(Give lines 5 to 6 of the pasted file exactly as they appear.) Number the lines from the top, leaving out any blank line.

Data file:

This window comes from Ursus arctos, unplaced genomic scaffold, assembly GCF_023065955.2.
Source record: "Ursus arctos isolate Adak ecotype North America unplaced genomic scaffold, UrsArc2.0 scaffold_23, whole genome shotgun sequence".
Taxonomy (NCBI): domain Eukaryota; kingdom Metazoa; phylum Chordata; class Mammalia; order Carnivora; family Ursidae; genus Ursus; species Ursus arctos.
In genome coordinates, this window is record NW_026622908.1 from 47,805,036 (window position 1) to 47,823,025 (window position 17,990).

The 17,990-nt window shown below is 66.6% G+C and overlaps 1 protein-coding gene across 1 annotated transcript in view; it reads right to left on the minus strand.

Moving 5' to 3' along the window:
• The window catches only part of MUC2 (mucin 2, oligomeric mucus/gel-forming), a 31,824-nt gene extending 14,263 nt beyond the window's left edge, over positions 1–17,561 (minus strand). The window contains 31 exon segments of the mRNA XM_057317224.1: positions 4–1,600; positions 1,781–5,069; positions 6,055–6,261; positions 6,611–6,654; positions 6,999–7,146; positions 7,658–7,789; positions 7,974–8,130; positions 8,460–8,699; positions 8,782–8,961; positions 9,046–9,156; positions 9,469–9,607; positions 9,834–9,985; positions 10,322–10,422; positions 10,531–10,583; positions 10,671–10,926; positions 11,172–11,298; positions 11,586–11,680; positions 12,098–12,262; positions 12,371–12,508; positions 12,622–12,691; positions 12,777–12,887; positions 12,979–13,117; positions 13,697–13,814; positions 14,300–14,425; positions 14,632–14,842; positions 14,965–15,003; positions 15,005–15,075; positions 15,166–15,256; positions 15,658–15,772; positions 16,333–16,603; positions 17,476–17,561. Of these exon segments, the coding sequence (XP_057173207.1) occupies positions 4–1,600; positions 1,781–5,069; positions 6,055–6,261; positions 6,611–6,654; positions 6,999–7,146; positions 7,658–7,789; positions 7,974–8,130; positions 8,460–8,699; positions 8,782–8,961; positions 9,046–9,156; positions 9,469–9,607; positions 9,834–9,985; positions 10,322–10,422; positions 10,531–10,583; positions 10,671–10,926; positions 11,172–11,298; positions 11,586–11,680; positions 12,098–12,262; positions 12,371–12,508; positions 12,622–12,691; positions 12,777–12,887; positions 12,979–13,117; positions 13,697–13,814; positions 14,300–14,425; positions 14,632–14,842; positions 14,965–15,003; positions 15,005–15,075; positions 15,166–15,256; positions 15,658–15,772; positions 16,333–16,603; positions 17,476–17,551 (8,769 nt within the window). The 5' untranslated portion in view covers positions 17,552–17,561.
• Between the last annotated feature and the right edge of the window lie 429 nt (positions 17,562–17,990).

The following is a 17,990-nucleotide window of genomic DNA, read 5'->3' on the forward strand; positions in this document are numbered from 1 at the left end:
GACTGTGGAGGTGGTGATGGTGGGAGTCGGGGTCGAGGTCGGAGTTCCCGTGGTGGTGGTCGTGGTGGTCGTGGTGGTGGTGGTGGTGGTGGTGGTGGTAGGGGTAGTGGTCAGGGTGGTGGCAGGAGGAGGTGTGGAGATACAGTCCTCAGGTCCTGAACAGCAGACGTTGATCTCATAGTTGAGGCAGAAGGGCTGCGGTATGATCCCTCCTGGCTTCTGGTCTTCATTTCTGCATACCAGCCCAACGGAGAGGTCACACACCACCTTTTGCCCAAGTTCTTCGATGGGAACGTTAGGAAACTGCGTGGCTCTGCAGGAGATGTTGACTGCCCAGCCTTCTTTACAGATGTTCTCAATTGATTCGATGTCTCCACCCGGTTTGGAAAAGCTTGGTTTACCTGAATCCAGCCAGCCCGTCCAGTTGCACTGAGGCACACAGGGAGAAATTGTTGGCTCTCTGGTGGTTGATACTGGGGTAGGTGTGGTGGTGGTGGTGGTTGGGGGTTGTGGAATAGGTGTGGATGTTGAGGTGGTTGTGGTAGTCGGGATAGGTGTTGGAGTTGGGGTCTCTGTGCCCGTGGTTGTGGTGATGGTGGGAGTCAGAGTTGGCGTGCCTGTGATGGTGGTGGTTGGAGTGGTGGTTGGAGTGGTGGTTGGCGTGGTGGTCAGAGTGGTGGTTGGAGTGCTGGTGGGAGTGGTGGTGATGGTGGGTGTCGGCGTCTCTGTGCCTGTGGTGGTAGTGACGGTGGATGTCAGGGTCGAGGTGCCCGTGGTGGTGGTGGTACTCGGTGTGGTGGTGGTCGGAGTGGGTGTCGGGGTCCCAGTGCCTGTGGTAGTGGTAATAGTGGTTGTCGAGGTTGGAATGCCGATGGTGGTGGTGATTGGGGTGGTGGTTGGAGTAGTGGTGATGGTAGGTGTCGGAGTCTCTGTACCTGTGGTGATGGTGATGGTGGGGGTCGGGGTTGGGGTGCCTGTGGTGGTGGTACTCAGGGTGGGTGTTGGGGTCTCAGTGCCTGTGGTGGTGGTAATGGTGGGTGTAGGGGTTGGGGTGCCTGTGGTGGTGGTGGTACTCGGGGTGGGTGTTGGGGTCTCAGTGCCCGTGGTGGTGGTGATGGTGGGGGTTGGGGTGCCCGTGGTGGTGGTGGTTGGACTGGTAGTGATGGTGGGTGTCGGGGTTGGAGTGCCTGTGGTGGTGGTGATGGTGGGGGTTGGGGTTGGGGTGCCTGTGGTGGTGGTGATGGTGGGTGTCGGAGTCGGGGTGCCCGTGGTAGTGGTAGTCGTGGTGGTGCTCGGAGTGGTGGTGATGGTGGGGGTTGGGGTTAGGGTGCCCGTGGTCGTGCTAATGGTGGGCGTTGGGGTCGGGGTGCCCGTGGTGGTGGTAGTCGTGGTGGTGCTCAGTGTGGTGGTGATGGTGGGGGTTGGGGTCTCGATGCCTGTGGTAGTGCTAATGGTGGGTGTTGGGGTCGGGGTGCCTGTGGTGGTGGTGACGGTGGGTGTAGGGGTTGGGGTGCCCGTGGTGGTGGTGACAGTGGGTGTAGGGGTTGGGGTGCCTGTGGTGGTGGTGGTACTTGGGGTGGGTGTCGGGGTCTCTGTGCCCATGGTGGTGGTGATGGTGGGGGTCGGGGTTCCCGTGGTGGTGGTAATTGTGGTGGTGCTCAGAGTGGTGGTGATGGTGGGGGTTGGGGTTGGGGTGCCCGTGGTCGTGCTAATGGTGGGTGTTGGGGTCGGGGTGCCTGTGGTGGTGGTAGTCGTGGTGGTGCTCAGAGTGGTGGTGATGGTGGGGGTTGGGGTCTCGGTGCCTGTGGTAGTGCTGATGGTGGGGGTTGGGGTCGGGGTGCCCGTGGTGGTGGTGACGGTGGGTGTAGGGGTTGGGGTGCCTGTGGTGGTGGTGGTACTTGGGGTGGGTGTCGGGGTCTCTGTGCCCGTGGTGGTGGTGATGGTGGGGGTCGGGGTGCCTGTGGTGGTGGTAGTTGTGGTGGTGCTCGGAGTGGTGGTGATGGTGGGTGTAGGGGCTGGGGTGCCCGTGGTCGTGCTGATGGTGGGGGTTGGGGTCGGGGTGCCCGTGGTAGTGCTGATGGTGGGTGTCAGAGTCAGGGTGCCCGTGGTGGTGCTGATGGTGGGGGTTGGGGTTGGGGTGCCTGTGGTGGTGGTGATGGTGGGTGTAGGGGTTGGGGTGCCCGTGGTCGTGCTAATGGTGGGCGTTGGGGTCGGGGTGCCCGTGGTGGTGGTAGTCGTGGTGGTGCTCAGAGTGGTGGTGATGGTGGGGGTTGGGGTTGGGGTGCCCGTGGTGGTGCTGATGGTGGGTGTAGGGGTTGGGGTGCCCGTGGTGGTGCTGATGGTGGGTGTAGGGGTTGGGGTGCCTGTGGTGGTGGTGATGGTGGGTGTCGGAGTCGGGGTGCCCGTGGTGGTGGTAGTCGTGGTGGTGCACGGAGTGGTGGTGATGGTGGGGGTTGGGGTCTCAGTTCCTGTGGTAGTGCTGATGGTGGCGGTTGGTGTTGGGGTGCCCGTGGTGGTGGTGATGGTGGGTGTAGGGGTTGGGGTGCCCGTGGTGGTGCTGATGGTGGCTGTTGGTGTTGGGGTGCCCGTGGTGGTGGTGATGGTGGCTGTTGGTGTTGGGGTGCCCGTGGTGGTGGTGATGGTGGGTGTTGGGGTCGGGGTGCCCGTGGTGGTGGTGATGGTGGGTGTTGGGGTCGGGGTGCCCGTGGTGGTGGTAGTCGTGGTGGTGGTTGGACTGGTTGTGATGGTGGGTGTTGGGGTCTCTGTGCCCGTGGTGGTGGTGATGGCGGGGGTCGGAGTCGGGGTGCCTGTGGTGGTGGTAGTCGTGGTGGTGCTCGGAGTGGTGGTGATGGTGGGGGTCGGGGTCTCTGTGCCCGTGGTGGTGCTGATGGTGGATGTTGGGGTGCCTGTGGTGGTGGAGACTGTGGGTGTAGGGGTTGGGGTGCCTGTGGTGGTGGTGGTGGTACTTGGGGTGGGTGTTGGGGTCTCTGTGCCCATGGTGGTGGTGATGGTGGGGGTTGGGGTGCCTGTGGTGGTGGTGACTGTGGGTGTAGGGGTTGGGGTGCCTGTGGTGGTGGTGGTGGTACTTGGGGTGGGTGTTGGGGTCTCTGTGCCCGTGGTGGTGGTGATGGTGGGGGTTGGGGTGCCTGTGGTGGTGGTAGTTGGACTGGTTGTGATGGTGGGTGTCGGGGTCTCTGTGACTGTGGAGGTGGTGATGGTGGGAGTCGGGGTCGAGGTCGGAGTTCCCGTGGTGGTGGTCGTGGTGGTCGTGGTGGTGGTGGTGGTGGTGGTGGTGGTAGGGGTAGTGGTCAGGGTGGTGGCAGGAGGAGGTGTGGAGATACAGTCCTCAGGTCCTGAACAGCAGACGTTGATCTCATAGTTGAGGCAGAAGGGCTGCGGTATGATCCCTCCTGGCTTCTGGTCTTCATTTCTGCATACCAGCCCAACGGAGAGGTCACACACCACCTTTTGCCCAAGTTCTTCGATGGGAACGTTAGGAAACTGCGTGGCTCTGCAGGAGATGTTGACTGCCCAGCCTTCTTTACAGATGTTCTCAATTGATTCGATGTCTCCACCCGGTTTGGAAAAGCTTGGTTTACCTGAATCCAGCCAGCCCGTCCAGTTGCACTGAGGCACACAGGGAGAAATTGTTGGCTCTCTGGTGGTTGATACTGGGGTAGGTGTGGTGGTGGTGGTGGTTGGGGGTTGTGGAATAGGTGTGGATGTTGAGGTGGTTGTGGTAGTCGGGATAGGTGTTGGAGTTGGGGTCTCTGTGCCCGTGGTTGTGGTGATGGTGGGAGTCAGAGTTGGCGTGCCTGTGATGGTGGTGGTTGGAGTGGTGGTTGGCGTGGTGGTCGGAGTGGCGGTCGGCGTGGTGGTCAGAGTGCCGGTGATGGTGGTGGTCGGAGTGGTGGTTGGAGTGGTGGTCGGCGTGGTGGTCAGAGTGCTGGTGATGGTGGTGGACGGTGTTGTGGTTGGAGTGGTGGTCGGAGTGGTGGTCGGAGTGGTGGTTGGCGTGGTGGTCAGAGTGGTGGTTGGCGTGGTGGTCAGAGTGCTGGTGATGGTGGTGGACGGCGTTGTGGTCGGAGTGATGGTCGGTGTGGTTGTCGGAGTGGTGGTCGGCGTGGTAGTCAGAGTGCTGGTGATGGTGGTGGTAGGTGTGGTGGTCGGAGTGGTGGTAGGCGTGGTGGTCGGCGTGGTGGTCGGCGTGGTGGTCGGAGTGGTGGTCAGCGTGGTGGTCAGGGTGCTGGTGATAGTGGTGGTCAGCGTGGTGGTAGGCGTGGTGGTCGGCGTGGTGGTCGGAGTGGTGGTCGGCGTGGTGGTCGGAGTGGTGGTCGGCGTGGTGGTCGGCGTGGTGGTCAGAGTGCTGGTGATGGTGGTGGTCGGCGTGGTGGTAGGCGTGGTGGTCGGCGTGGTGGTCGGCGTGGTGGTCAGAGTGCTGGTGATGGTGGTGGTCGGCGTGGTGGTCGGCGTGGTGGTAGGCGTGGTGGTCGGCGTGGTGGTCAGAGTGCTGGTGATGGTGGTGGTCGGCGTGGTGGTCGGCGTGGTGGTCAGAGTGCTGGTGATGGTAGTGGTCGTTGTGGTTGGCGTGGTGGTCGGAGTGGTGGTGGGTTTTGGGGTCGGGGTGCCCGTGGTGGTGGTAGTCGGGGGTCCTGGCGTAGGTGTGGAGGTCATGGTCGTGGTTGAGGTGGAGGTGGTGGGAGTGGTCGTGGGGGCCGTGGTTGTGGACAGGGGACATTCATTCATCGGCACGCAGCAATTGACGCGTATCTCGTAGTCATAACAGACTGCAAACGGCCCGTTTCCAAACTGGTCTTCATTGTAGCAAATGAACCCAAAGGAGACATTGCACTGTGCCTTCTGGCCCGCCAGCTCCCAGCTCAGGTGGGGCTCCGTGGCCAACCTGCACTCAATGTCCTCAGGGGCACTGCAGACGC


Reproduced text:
The 17,990-nt window shown below is 66.6% G+C and overlaps 1 protein-coding gene across 1 annotated transcript in view; it reads right to left on the minus strand.

Moving 5' to 3' along the window: